Julie and I had been planning this trip for about a year after a similar, but shorter trip got canceled last year when we ran out of vacation time. Since securing the permits about six months ago we had come up with a few different routes, but they were all based around a loop starting on the High Sierra Trail (HST) at Crescent Meadow, taking that to the Colby Pass trail into Cloud Canyon, and looping back through Deadman Canyon and Elizabeth Pass. Then the Fish Fire broke out about a week before we were going to start the trip we were reading reports that it was putting a lot of smoke into the Kern Canyon, so we had to decide whether or not to alter the plan. We checked on the status daily and headed out to Lodgepole campground on Friday night planning to be flexible. After talking with the ranger about it when we picked up our permits on Saturday morning we decided to save the Kern Canyon portion of the trip for another time and explore some different areas instead. When the ranger asked if we knew where we planned on staying each night, I rattled off a few places I had in mind and it turned out to be a pretty decent route that we would use as a guideline for the trip. With the permits finally in hand, we grabbed some coffee and breakfast burritos at the nearby café and we were on our way to the Wolverton trailhead where we would leave our car and then take the free shuttle to Crescent Meadow.
The general plan for the first few days was to acclimate, check out the sequoia grove at Redwood Meadow, and make our way to Little Five Lakes via Blackrock pass. As we approached the trailhead a park volunteer was just beginning his hike out to Eagle View, so we walked along with him and he told us a little bit about the park, including the story of Tharp’s Log. Just before we got to Eagle View, the volunteer spotted a black bear ahead of us. When we rounded the bend there it was about 50 feet in front of us heading down the slope just below the trail. We watched it as it tore apart a bee’s nest and then came back up to the trail a few minutes later. Once on the trail it just stopped and looked at us and the volunteer commented that it was a little bit unusual so the three of us slowly backed away. It turns out we were pretty close to its trail up the slope and after we moved back the bear scrambled on up and we were on our way.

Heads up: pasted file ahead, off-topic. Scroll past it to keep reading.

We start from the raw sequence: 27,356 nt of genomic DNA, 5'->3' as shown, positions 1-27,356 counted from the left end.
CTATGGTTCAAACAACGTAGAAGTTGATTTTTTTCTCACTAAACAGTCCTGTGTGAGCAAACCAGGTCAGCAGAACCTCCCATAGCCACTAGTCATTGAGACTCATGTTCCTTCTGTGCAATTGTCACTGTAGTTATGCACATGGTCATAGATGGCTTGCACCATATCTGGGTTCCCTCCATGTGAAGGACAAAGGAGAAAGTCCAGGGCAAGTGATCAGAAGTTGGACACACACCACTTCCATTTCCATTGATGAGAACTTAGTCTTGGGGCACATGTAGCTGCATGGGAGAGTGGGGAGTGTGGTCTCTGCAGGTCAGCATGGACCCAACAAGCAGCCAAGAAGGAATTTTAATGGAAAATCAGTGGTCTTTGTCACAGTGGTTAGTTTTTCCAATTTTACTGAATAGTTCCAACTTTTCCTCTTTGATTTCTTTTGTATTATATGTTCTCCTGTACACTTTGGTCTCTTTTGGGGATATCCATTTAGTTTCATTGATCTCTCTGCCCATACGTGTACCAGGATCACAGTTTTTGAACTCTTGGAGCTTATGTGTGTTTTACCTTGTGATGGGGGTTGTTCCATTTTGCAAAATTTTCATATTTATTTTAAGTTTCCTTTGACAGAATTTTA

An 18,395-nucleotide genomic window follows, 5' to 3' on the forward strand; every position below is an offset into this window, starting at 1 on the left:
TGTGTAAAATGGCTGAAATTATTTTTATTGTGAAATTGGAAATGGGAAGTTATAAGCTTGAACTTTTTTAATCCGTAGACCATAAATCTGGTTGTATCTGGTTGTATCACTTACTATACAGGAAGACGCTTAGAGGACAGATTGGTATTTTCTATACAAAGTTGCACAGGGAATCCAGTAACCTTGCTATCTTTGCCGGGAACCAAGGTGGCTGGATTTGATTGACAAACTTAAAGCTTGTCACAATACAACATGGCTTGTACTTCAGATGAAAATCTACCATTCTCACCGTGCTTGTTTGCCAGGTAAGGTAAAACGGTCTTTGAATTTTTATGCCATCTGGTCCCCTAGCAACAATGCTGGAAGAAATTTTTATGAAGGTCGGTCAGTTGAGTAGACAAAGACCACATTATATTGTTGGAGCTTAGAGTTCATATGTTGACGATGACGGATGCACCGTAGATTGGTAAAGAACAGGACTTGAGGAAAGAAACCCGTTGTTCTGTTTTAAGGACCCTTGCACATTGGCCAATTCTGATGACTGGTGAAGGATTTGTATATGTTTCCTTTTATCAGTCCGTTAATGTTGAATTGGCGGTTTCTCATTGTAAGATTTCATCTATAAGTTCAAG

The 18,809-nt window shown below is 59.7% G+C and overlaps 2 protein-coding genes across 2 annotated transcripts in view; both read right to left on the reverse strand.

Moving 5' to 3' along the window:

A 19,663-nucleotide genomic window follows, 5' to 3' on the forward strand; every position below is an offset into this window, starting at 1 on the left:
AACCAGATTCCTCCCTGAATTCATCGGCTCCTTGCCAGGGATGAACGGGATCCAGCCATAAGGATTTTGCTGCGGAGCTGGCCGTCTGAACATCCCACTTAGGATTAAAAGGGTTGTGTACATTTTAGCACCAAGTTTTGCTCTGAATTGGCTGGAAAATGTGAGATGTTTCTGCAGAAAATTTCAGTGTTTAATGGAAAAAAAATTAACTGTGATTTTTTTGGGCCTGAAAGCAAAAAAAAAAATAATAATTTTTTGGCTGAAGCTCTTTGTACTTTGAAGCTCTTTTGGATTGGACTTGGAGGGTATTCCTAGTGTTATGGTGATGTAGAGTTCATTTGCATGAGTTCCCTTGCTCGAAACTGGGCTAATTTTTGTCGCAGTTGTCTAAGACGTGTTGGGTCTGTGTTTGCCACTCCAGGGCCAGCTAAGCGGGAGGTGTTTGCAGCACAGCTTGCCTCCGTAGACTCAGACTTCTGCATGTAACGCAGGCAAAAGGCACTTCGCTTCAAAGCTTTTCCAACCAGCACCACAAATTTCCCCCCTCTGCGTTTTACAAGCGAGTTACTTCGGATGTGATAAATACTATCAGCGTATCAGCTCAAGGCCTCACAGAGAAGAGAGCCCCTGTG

The views opened up a bit as we moved farther from the trailhead, but it was pretty hazy that day.
Since it was the Saturday of Labor Day weekend, the trail was relatively busy and we leapfrogged a few groups throughout the day. It seemed that many were heading for either Hamilton Lake or Bearpaw Meadow, so we decided to stop at Buck Creek and found a secluded spot set back from the trail a little bit. When we arrived there was a group taking a break near the creek and they pointed out a sow bear with two cubs working their way up the canyon.
The next morning we left the HST and headed towards Redwood Meadow, topping off our water bottles at Bearpaw Meadow before making the descent.
As we were leaving Redwood Meadow we realized that we didn’t plan our water situation very well. We were getting low, it was hot and the next convenient water source wasn’t until the trail came up along Cliff Creek a couple miles away. We rationed our remaining water through this stretch and took a nice long break when we got to Cliff Creek. After guzzling some water and eating lunch, we moved our stuff up the creek a little bit and continued our break by taking a dip in one of the many pools formed in the creek. I hadn’t slept well the past two nights and it was started to catch up with me, so I took a short nap while the sun dried me off.
We finally got moving again over an hour later and decided to camp at the junction of the trails to Timber Gap and Black Rock Pass where we found a tiny piece of real estate with a flat spot just big enough for our tent. In hindsight, I think it would have been better to hike a little further and camp near Pinto Lake. It was only about 3 more miles and we had plenty of daylight remaining, but at the time I just wanted to stop hiking and get to bed early – so we did just that.